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There's little doubt that as SoxFest ends and February begins, Brent Lillibridge is the favorite to win the second base job on the South Side.
But that doesn't mean the White Sox don't still think a lot of Chris Getz, who figures to be the main competition for Lillibridge.
However, there is a sleeper in this battle who's been mostly forgotten since Lillibridge arrived from Atlanta in the Javy Vazquez deal, though it doesn't mean GM Kenny Williams has forgotten Jayson Nix.
The 26-year-old Nix is a former Colorado first rounder whose filthy uniform and solid defense fits the Sox' style like a glove.
This is a player who was supposedly ruled out of the Olympics in Beijing after he was hit above the eye attempting to bunt a pitch thrown at his head, during a game vs. Cuba.
Nix had a 2-inch gash above his left eyebrow, penetrating to his skull, requiring interior and exterior stitching, and microsurgery for multiple lacerations.
Due to the swelling, he was forced to sleep at a 45-degree angle in his bed with eyes bandaged, as doctors monitored the blood massing behind his left eye.
Once pronounced finished for the Games, Nix played eight days after the incident and helped Team USA capture the bronze medal game against Japan.
"If it were up to Jayson, he would have been back in three days," said former Cubs trainer John Fierro, who was the Team USA medic in China. "The best way to put it is you wish you had 24 more like him.
"You better kill him if you go after him because he'll be back for more."
Fierro also saw Nix win the MVP of the World Cup when the U.S. upset Cuba for the gold medal in 2007, on a roster that included Evan Longoria and a couple other monster prospects.
"You can't help but love this kid," Fierro said. "He's a leader, he's tough, and he's respectful. He just wants you to plug him in and let him play.
"He's got a hockey mentality. What else can I say? He's a hockey guy on spikes."
After missing six games with that eye injury, and returning against Japan, Nix went 1-for-4 with a walk and a run. Defensively, he made a play deep in the hole to his right, and turned 2 double plays.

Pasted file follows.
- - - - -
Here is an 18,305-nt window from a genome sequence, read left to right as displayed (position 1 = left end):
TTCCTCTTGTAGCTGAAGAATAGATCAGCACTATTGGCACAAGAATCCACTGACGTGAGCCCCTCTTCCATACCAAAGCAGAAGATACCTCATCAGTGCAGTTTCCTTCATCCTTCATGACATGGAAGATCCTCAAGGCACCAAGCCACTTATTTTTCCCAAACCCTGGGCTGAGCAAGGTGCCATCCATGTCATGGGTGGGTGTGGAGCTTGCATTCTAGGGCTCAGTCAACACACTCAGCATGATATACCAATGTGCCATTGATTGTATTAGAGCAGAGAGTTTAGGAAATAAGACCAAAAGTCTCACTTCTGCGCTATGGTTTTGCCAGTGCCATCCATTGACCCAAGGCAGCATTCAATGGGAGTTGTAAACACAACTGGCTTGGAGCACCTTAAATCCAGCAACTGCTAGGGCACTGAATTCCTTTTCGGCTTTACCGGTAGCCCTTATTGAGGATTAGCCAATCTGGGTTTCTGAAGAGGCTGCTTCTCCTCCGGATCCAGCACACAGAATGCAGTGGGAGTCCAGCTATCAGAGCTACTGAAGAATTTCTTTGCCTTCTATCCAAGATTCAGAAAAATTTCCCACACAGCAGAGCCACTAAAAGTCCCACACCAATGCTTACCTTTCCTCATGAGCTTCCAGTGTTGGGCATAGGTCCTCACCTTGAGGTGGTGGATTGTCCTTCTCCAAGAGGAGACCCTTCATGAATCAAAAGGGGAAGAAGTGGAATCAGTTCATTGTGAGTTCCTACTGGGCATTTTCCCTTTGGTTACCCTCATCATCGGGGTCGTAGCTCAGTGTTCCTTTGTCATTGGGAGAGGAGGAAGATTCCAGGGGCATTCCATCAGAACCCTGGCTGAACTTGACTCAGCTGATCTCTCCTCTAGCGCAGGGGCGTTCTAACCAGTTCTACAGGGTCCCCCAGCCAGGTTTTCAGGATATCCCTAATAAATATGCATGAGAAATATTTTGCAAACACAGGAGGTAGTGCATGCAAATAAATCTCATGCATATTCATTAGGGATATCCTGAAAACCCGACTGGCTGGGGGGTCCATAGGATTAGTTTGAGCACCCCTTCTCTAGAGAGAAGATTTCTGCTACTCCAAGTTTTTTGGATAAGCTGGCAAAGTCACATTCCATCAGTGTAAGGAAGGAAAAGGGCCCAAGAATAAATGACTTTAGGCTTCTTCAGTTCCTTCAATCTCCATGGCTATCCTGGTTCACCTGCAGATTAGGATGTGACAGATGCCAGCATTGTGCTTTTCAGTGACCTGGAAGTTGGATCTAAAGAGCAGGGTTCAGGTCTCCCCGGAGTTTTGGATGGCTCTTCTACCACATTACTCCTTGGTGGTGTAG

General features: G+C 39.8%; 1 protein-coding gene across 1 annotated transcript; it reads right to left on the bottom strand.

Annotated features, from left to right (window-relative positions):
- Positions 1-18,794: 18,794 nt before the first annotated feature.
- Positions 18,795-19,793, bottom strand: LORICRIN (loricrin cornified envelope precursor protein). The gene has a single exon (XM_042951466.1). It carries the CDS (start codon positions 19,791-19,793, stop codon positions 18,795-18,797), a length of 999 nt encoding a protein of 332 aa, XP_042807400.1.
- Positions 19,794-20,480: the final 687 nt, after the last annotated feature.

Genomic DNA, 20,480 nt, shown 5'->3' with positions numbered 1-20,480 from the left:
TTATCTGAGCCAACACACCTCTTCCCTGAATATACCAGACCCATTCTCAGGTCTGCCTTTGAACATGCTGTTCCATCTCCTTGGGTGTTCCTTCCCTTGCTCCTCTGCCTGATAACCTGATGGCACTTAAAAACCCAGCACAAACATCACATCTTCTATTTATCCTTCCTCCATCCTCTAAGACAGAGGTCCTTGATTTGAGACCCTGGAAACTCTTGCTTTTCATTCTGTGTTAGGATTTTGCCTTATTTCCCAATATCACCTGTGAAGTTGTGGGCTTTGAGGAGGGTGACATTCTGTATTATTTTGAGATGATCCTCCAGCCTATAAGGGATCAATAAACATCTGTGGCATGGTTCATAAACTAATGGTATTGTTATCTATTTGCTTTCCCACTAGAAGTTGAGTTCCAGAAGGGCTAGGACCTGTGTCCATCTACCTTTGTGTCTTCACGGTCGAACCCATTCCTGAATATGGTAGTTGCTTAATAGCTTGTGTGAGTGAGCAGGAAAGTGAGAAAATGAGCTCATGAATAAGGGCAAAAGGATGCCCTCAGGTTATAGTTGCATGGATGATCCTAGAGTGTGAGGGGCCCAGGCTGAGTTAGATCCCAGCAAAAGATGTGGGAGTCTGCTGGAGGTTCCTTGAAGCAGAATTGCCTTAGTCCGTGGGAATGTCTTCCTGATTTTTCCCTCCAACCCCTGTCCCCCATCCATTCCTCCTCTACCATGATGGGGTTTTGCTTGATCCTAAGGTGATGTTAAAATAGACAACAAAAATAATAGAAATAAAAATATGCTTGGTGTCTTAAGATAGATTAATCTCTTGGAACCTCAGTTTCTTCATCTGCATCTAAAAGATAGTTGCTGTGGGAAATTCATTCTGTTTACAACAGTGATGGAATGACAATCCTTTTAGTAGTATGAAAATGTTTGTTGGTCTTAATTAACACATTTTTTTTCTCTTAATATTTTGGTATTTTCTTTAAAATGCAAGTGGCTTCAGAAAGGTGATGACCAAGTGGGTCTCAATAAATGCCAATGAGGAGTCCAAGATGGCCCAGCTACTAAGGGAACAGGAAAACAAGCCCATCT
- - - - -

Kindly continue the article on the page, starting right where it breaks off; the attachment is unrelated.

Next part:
"Guys like him, that kind of grinder, he's the kind of dirty such-and-such you want to see succeed,'' Williams said. "They just want it more than anyone else.
"Our scouts liked him but saw him needing a change of scenery. He's a good ballplayer. He's Getz, but right-handed, and they're both regulars, so we'll see how it works out.
"I'm anxious to watch him compete."
During a Q&A session, Ken Williams was reminded of something he said at the Palmer House Hilton a year ago.
Williams' forecast back then was that of all the newcomers, fans would be most surprised by Carlos Quentin, and that by midsummer, Quentin's jersey would be showing up on the backs of Sox fans all over the South Side ballpark.
A fan asked Williams for this year's prediction.
"Josh Fields,'' Williams said without a split-second's hesitation.
No average Joe
On the other hand, one of the few times Williams came close to losing his temper over the weekend was when a fan thanked Williams for getting rid of Joe Crede.
"Somewhere in my house, I have a World Series ring, and I don't have that ring if Joe Crede is not at third base," Williams said, gritting his teeth and obviously upset. "Don't be fickle. Joe went out there on a lot of days when he couldn't even move."
A year ago, Sox fans let management know that they didn't like the team going into spring training and voiced their concerns in a loud and clear manner.
This SoxFest was much more subdued, and there were a lot of apologies to Ken Williams and Co. for the rancor a year ago.
Either Sox fans really like this team, or they have learned to trust Williams. The Sox GM isn't always right, but his track record of finding diamonds in the rough is pretty strong.
Sox manager Ozzie Guillen, on the talented Alexei Ramirez: "When you see this kid play shortstop, you will forget Ozzie Guillen ever played shortstop for the White Sox."
Broadcaster Ed Farmer, on living in Southern California in the winter: "I don't want to make you feel bad or anything, but the other day when it was 10 below zero here, it was 80 at my house. I'm no good at math, but that sounds like a 90-degree difference to me."
Time to go
Hawk Harrelson, on how you know it's close to spring training: "When I lived up here in the winter, I used to complain all the time about the weather, and not being able to play golf. One year, about Feb. 1, I came down for breakfast and there was a plane ticket on the table. That was my wife's way of saying she couldn't listen to me anymore."
Ozzie Guillen, on fans' fascination with home runs: "I hope it changes. I wish we could tell the guy in the scoreboard to set the fireworks off when someone hits a triple or moves a runner from second to third."